GRAMMY President Denies Award Show Race Issue, Cites Chance The Rapper
Wed, 15 Feb 2017 09:33:58
Recording Academy president Neil Portnow has opened up to Pitchfork about perceived issues of racism in the choices for GRAMMY Award winners. The award show once again came under fire on Sunday, after Adele's 25 defeated Beyoncé's Lemonade for Album of the Year — even Adele explained that Beyonce deserved the award. This is the third straight year that the GRAMMYs have been called out for choosing a white artist over a black artist. Last year, Taylor Swift beat out Kendrick Lamar, and the year before Beck won over Beyonce.
In an interview with Pitchfork, Portnow explained, "I don't think there's a race problem at all. We don't, as musicians, in my humble opinion, listen to music based on gender or race or ethnicity. When you go to vote on a piece of music — at least the way that I approach it — is you almost put a blindfold on and you listen. It's a matter of what you react to and what in your mind as a professional really rises to the highest level of excellence in any given year. And that is going to be very subjective. That's what we ask our members to do, even in the ballots. We ask that they not pay attention to sales and marketing and popularity and charts. You have to listen to the music. So of the 14,000 voters, they listen, they make up their minds, and then they vote.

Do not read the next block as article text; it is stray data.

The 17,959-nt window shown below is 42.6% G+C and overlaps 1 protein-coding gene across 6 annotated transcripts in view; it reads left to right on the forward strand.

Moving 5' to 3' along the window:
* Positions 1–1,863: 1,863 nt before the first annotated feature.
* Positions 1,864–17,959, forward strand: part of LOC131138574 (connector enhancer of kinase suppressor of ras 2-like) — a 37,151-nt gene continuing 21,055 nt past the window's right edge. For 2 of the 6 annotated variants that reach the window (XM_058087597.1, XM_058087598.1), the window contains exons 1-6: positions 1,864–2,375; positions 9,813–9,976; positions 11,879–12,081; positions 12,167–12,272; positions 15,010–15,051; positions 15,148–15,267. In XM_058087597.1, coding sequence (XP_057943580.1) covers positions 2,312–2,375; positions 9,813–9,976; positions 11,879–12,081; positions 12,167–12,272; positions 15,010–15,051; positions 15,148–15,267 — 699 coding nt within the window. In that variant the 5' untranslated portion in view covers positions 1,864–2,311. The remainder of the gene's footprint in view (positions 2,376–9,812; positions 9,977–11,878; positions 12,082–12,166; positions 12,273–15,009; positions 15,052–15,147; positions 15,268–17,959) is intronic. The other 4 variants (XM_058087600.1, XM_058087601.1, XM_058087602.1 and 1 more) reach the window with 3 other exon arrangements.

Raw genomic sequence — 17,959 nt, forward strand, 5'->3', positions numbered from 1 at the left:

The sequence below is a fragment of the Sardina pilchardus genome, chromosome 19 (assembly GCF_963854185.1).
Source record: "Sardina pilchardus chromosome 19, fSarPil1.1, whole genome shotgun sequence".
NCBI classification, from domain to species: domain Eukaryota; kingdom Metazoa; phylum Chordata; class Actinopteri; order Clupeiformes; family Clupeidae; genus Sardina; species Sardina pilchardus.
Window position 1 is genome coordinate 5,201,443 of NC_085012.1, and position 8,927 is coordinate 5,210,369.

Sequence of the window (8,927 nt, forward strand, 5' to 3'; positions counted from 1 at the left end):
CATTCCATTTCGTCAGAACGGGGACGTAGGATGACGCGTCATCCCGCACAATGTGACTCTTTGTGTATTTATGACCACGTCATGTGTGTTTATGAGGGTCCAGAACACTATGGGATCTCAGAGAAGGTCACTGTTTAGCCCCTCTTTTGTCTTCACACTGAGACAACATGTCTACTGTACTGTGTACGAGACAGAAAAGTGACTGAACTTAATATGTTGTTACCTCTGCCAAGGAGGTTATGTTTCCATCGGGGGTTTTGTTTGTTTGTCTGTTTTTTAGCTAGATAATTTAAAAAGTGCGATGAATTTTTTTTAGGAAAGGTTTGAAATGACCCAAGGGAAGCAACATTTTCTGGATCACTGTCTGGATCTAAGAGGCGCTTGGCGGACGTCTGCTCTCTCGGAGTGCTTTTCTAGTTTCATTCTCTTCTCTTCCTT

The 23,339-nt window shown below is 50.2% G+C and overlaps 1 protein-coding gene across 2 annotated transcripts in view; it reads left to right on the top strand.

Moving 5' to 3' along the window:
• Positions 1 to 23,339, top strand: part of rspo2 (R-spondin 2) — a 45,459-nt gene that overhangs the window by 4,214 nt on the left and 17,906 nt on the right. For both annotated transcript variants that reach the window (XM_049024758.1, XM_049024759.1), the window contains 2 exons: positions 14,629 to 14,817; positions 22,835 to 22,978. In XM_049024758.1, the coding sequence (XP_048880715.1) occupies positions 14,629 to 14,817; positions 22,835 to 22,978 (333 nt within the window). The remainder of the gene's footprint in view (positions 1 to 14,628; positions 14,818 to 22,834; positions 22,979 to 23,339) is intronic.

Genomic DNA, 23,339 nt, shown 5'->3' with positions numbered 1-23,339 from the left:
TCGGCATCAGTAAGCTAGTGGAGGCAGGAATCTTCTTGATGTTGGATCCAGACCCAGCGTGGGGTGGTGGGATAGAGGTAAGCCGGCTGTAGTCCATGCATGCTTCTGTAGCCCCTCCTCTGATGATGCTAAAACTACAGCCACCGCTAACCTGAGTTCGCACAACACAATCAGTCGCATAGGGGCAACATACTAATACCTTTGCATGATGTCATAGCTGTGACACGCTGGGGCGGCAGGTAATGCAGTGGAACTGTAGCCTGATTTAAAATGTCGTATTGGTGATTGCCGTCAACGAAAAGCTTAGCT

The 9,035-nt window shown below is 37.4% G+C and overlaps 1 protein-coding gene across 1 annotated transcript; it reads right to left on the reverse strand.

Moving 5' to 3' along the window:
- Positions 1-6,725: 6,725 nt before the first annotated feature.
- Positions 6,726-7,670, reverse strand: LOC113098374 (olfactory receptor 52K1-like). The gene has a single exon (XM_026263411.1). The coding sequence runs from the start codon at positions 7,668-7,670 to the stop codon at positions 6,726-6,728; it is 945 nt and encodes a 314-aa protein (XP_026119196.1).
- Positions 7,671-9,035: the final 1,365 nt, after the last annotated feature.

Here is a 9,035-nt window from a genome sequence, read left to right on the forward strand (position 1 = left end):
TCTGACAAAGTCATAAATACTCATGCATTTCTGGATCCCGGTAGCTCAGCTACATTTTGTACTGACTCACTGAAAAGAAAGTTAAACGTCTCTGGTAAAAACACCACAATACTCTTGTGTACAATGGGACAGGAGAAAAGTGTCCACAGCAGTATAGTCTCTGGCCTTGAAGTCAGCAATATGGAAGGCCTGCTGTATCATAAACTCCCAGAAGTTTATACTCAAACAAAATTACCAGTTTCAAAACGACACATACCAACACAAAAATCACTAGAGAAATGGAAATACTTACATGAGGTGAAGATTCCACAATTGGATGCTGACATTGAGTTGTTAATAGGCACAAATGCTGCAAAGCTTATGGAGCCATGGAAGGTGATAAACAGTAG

"Now here's the other interesting part of the process, and we stand 100 percent behind the process: It's a democratic vote by majority. So somebody could either receive or not receive a Grammy based on one vote. It could be that tight."
Award shows in general have been under fire for race related issues in recent years. Portnow was later asked about Chance the Rapper's win for Best New Artist, to which he responded, "To your earlier question about a racial problem. The album, record, song and best new artist categories are ones that the entire voting membership is entitled to vote on. You don't get Chance the Rapper as the Best New Artist of the year if you have a membership that isn't diverse and isn't open-minded and isn't really listening to the music, and not really considering other elements beyond how great the music is."
—The ARTISTdirect Staff